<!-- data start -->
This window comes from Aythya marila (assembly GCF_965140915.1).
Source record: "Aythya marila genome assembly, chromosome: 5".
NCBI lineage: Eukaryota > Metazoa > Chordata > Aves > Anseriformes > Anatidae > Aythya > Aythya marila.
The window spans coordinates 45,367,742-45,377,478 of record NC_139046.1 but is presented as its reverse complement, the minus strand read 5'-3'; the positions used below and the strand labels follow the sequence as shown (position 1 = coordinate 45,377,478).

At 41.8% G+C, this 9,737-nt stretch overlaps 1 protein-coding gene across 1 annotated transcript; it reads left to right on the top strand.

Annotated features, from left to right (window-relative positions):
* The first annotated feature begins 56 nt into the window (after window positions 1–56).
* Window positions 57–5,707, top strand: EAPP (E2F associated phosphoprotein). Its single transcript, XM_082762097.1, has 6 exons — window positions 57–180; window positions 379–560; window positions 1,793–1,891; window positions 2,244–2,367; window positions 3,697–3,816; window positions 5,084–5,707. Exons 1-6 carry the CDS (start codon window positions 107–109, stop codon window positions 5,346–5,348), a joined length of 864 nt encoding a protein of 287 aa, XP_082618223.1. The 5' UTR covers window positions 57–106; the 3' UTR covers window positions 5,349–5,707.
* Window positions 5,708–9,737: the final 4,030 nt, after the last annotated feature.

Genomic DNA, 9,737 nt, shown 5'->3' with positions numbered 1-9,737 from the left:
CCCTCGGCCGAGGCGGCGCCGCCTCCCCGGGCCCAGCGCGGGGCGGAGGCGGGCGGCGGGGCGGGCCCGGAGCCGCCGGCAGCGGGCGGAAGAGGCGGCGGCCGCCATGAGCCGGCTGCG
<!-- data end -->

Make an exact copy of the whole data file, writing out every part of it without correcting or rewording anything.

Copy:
This window comes from Aythya marila (assembly GCF_965140915.1).
Source record: "Aythya marila genome assembly, chromosome: 5".
NCBI lineage: Eukaryota > Metazoa > Chordata > Aves > Anseriformes > Anatidae > Aythya > Aythya marila.
The window spans coordinates 45,367,742-45,377,478 of record NC_139046.1 but is presented as its reverse complement, the minus strand read 5'-3'; the positions used below and the strand labels follow the sequence as shown (position 1 = coordinate 45,377,478).

At 41.8% G+C, this 9,737-nt stretch overlaps 1 protein-coding gene across 1 annotated transcript; it reads left to right on the top strand.

Annotated features, from left to right (window-relative positions):
* The first annotated feature begins 56 nt into the window (after window positions 1–56).
* Window positions 57–5,707, top strand: EAPP (E2F associated phosphoprotein). Its single transcript, XM_082762097.1, has 6 exons — window positions 57–180; window positions 379–560; window positions 1,793–1,891; window positions 2,244–2,367; window positions 3,697–3,816; window positions 5,084–5,707. Exons 1-6 carry the CDS (start codon window positions 107–109, stop codon window positions 5,346–5,348), a joined length of 864 nt encoding a protein of 287 aa, XP_082618223.1. The 5' UTR covers window positions 57–106; the 3' UTR covers window positions 5,349–5,707.
* Window positions 5,708–9,737: the final 4,030 nt, after the last annotated feature.

Genomic DNA, 9,737 nt, shown 5'->3' with positions numbered 1-9,737 from the left:
CCCTCGGCCGAGGCGGCGCCGCCTCCCCGGGCCCAGCGCGGGGCGGAGGCGGGCGGCGGGGCGGGCCCGGAGCCGCCGGCAGCGGGCGGAAGAGGCGGCGGCCGCCATGAGCCGGCTGCG